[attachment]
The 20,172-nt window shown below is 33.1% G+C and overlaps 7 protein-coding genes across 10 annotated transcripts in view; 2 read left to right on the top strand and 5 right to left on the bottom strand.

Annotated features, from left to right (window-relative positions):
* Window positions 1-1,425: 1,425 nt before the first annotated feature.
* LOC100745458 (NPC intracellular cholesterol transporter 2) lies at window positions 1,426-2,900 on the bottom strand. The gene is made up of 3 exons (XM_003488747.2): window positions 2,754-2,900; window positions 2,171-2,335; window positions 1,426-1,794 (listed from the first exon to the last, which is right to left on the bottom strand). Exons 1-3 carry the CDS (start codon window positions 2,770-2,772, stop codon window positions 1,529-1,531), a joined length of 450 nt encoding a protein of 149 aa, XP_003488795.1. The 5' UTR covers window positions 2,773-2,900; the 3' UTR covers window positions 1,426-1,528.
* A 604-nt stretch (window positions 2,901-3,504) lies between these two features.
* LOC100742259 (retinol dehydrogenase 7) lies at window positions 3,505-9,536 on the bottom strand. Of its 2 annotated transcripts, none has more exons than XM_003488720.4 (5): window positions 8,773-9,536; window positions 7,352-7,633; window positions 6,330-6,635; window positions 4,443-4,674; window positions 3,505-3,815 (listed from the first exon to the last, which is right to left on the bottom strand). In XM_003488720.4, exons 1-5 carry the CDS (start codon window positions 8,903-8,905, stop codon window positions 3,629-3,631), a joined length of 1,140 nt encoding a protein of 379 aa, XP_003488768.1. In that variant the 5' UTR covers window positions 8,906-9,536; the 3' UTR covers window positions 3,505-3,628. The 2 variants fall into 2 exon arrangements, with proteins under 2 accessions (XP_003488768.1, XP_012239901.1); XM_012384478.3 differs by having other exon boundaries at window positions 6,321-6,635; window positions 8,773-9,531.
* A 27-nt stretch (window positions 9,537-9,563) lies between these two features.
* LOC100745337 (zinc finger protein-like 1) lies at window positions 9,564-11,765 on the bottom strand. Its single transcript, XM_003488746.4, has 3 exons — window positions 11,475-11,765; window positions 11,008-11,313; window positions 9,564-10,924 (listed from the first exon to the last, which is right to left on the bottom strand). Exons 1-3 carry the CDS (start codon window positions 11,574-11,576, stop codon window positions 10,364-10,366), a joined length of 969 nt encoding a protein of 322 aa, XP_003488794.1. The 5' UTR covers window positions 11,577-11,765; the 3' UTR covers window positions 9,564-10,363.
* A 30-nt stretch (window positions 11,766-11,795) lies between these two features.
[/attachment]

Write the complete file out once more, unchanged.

The 20,172-nt window shown below is 33.1% G+C and overlaps 7 protein-coding genes across 10 annotated transcripts in view; 2 read left to right on the top strand and 5 right to left on the bottom strand.

Annotated features, from left to right (window-relative positions):
* Window positions 1-1,425: 1,425 nt before the first annotated feature.
* LOC100745458 (NPC intracellular cholesterol transporter 2) lies at window positions 1,426-2,900 on the bottom strand. The gene is made up of 3 exons (XM_003488747.2): window positions 2,754-2,900; window positions 2,171-2,335; window positions 1,426-1,794 (listed from the first exon to the last, which is right to left on the bottom strand). Exons 1-3 carry the CDS (start codon window positions 2,770-2,772, stop codon window positions 1,529-1,531), a joined length of 450 nt encoding a protein of 149 aa, XP_003488795.1. The 5' UTR covers window positions 2,773-2,900; the 3' UTR covers window positions 1,426-1,528.
* A 604-nt stretch (window positions 2,901-3,504) lies between these two features.
* LOC100742259 (retinol dehydrogenase 7) lies at window positions 3,505-9,536 on the bottom strand. Of its 2 annotated transcripts, none has more exons than XM_003488720.4 (5): window positions 8,773-9,536; window positions 7,352-7,633; window positions 6,330-6,635; window positions 4,443-4,674; window positions 3,505-3,815 (listed from the first exon to the last, which is right to left on the bottom strand). In XM_003488720.4, exons 1-5 carry the CDS (start codon window positions 8,903-8,905, stop codon window positions 3,629-3,631), a joined length of 1,140 nt encoding a protein of 379 aa, XP_003488768.1. In that variant the 5' UTR covers window positions 8,906-9,536; the 3' UTR covers window positions 3,505-3,628. The 2 variants fall into 2 exon arrangements, with proteins under 2 accessions (XP_003488768.1, XP_012239901.1); XM_012384478.3 differs by having other exon boundaries at window positions 6,321-6,635; window positions 8,773-9,531.
* A 27-nt stretch (window positions 9,537-9,563) lies between these two features.
* LOC100745337 (zinc finger protein-like 1) lies at window positions 9,564-11,765 on the bottom strand. Its single transcript, XM_003488746.4, has 3 exons — window positions 11,475-11,765; window positions 11,008-11,313; window positions 9,564-10,924 (listed from the first exon to the last, which is right to left on the bottom strand). Exons 1-3 carry the CDS (start codon window positions 11,574-11,576, stop codon window positions 10,364-10,366), a joined length of 969 nt encoding a protein of 322 aa, XP_003488794.1. The 5' UTR covers window positions 11,577-11,765; the 3' UTR covers window positions 9,564-10,363.
* A 30-nt stretch (window positions 11,766-11,795) lies between these two features.